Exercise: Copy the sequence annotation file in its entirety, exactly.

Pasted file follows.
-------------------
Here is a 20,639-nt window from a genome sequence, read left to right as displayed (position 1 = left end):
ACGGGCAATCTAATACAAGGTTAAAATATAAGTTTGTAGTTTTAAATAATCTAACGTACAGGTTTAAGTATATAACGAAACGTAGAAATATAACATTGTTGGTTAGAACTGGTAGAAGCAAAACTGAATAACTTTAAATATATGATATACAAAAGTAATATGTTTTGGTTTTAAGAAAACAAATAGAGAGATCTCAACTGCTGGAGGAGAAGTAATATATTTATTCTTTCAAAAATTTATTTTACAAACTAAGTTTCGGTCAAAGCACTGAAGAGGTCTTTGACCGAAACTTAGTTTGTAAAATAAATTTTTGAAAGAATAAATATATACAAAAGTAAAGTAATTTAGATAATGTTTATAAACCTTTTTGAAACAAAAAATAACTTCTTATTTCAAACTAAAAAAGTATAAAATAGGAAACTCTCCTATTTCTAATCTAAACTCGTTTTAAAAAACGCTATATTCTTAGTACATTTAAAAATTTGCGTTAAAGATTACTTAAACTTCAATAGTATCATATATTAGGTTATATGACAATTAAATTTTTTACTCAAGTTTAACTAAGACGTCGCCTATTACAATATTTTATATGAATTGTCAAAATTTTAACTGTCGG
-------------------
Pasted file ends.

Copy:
Here is a 20,639-nt window from a genome sequence, read left to right as displayed (position 1 = left end):
ACGGGCAATCTAATACAAGGTTAAAATATAAGTTTGTAGTTTTAAATAATCTAACGTACAGGTTTAAGTATATAACGAAACGTAGAAATATAACATTGTTGGTTAGAACTGGTAGAAGCAAAACTGAATAACTTTAAATATATGATATACAAAAGTAATATGTTTTGGTTTTAAGAAAACAAATAGAGAGATCTCAACTGCTGGAGGAGAAGTAATATATTTATTCTTTCAAAAATTTATTTTACAAACTAAGTTTCGGTCAAAGCACTGAAGAGGTCTTTGACCGAAACTTAGTTTGTAAAATAAATTTTTGAAAGAATAAATATATACAAAAGTAAAGTAATTTAGATAATGTTTATAAACCTTTTTGAAACAAAAAATAACTTCTTATTTCAAACTAAAAAAGTATAAAATAGGAAACTCTCCTATTTCTAATCTAAACTCGTTTTAAAAAACGCTATATTCTTAGTACATTTAAAAATTTGCGTTAAAGATTACTTAAACTTCAATAGTATCATATATTAGGTTATATGACAATTAAATTTTTTACTCAAGTTTAACTAAGACGTCGCCTATTACAATATTTTATATGAATTGTCAAAATTTTAACTGTCGG